One of the sessions that I attended at last week’s SHA was a roundtable on Civil War Memory and the Sesquicentennial. It was an excellent panel consisting of Gaines Foster, Suzanna Lee, John Neff, and Robert Cook. The presentations were short which left plenty of time for conversation. The question of how to attract African Americans to sesquicentennial celebrations received a great deal of attention from a number of the panelists, especially Prof. Cook, whose study of the Civil War Centennial highlights the extent to which this particular group was ignored. Prof. Cook suggested that what is needed this time around is a much more inclusive commemoration that does justice to the “Emancipationist Legacy” of the conflict. Well, who would disagree with that? Here in Virginia we’ve already held one major conference on the eve of the Civil War. Panelists touched on questions of race and slavery throughout the various sessions and future conferences will focus even more on the end of slavery in Virginia and its aftermath. There will be no shortage of talk about slavery, race, the home front and every other subject under the sun.
This is the second in my series of “Best of” posts that will be shared throughout November in recognition of the four-year anniversary of this blog. The following post appeared on March 23, 2006 and is titled “Why the Civil War Matters”. This post was formally presented at my school as part of the 2006 Virginia Festival of the Book and is one of my favorite pieces of writing.
Americans were exuberant in 1961 at the prospect of the upcoming Civil War Centennial celebrations. It was a chance to unfurl Confederate battle flags and ponder the character and heroism of such iconic figures as Robert E. Lee and Thomas “Stonewall” Jackson. Families could watch as re-enactors brought to life memorable battles such as First Manassas and Gettysburg where lessons could be taught about the common bonds of bravery and patriotism that animated the men on both sides. There would be no enemies on the battlefields of the 1960’s.
The following post originally appeared on December 12, 2005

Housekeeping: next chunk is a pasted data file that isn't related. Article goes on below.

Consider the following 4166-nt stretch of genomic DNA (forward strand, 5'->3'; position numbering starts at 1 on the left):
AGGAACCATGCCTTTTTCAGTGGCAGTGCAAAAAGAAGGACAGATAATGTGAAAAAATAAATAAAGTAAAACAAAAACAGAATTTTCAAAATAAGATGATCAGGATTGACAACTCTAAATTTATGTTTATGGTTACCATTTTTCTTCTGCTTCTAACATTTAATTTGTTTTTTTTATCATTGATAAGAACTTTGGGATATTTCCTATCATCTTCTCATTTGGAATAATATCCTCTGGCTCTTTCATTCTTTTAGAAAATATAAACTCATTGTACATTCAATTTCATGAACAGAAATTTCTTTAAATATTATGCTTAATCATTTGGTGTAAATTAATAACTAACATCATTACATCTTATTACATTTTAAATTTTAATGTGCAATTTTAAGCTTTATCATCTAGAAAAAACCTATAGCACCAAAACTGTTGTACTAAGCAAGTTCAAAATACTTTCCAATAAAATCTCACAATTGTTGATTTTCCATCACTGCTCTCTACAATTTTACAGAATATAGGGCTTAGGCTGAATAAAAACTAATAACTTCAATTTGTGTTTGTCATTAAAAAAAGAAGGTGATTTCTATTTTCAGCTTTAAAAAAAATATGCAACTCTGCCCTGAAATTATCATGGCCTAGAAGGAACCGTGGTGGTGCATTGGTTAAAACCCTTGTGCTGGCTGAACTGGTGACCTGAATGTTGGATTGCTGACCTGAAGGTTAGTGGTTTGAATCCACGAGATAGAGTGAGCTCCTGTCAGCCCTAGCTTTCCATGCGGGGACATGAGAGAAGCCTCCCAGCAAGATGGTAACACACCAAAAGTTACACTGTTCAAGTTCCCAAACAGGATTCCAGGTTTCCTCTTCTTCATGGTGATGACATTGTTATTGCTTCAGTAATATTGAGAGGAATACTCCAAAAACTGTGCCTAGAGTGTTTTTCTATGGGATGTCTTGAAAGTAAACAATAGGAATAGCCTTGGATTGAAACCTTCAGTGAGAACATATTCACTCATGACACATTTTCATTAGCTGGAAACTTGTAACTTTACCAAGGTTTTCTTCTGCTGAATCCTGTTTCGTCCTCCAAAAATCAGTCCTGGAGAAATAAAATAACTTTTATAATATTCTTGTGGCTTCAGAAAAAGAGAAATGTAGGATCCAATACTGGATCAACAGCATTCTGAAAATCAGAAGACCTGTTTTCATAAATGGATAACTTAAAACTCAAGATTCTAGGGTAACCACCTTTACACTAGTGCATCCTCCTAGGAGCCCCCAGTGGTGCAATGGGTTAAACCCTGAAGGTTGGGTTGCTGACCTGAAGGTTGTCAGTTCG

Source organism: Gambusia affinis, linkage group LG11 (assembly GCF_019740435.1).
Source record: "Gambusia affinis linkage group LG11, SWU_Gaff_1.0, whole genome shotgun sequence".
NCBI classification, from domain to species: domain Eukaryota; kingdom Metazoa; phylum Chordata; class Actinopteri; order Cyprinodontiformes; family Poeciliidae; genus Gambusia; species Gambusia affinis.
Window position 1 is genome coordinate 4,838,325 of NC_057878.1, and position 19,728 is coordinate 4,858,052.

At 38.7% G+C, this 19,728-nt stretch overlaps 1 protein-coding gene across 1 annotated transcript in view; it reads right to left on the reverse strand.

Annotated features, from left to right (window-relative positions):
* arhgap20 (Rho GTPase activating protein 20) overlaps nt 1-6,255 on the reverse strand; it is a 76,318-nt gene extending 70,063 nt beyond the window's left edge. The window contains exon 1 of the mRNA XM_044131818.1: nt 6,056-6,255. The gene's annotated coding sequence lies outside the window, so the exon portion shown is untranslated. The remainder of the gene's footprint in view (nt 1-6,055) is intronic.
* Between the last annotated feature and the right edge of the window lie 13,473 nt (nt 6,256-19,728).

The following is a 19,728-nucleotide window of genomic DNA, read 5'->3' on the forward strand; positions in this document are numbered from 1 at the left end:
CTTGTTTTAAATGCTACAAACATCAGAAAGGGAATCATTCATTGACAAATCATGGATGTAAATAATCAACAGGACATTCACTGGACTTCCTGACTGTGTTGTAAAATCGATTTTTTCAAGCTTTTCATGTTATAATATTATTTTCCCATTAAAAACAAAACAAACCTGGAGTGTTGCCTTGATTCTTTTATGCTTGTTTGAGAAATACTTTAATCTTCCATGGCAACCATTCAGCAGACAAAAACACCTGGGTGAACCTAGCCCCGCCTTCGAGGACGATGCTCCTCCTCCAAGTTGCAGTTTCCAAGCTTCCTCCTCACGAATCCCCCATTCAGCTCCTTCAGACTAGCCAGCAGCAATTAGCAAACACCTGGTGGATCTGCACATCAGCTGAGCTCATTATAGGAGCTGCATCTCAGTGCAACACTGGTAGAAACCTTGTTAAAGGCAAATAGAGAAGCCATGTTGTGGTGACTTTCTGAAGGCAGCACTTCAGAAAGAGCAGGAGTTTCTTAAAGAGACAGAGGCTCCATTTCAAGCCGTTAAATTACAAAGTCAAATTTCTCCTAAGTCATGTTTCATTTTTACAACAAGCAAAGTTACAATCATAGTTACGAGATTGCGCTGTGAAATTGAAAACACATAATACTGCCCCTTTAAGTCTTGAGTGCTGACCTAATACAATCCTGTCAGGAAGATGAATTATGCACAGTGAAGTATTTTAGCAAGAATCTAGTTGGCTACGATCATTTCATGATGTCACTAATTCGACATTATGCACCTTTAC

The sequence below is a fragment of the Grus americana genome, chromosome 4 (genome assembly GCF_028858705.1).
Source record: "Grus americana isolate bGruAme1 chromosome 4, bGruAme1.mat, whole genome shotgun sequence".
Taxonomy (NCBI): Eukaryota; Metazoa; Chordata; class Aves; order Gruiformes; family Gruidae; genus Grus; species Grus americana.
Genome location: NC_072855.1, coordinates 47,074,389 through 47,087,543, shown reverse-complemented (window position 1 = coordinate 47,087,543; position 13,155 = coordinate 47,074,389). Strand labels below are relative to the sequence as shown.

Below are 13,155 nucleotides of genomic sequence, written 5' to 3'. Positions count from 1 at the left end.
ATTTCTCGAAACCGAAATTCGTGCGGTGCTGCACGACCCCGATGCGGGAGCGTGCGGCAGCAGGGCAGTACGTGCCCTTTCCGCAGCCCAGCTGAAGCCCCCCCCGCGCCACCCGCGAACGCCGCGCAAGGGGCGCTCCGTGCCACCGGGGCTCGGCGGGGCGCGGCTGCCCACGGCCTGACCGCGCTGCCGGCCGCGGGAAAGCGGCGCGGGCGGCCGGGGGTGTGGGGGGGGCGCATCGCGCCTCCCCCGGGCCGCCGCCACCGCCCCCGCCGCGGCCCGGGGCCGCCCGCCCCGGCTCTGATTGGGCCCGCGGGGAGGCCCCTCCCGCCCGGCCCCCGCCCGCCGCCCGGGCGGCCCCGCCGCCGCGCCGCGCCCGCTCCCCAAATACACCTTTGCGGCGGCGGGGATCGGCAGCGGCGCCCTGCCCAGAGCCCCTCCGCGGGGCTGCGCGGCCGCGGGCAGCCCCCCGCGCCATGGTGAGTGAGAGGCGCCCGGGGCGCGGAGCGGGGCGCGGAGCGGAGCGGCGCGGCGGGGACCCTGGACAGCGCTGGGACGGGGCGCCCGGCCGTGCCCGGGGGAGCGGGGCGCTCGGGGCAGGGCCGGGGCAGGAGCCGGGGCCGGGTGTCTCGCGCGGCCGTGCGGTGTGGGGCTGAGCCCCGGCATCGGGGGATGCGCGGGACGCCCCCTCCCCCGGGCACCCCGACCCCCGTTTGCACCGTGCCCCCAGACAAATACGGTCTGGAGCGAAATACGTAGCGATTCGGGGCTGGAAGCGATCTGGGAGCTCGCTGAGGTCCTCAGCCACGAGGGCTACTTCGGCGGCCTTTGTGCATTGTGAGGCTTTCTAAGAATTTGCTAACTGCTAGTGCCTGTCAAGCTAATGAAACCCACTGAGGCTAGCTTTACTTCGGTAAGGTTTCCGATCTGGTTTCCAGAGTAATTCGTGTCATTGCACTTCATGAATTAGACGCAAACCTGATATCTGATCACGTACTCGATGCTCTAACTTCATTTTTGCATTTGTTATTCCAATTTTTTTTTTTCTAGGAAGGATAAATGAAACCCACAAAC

Being Ed Ayers
In the most recent issue of North and South there is a very interesting exchange between Ed Ayers and a letter to the editor in the Crossfire section. The writer responded to Ayers’s article, “What Caused the Civil War” which appeared in a previous issue (Vol. 8, #5); the article is essentially a reprint from his most recent book of essays titled, What Caused the Civil War: Reflections on the South and Southern History. I think Ayers is one of the more talented historians writing today. I’ve read through his Pulitzer-Prize nominated book, The Promise of the New South so many times that it has a rubber band around it to keep it together. The only other book in my library in that condition is Plato’s Republic. More recently Ayers won the Bancroft Prize for In the Presence of Mine Enemies which is based on his Valley of the Shadow project out of the University of Virginia.
It looks like Gary Casteel’s statue of Jefferson Davis holding hands with his biological son and “adopted” son, Jim Limber, has found a new home at Beauvoir. You may remember that this statue was commissioned by the Sons of Confederate Veterans in hopes that it would be placed next to the Lincoln statue at the Tredegar Iron Works. That deal fell through and left the organization scrambling for alternative sites. At one point they even asked the state of Mississippi to accept it.
Since the SCV meant to “educate” the public about Jefferson Davis and race relations during the Civil War with this statue, it is hard not to see this new home as reflecting nothing less than a complete and utter public relations failure. The reason the statue ended up here has nothing to do with political correctness or any other catch-phrase that is currently en vogue. It has to do with the fact that the statue has little to do with solid history and has everything to do with the current SCV propaganda machine which would have the general public see the Confederacy as part of some sort of civil rights movement. I’ve written quite a bit about this particular story over the past year if interested.
Iam in the process of finalizing my elective for the next trimester, which begins after we return from Thanksgiving break. It’s a course that I am calling Civil War Memory. Last year I taught it as a straightforward readings course and this year the plan was to use it as a platform for doing some digital history. Unfortunately, I am nowhere near to being ready to teach this kind of course. I simply don’t feel comfortable enough with some of the technology necessary to make this a successful course. Hopefully I can implement it next year. This leaves me with the question of how to structure this year’s course. As successful as last year’s version of the course was, I prefer to stay away from a readings course. So, I am planning on teaching a course that emphasizes Civil War memory and popular culture through film. This way, I can still utilize the books that have been ordered, especially Blight’s Race and Reunion, along with selections from recent books by Gary Gallagher and Brian Wills.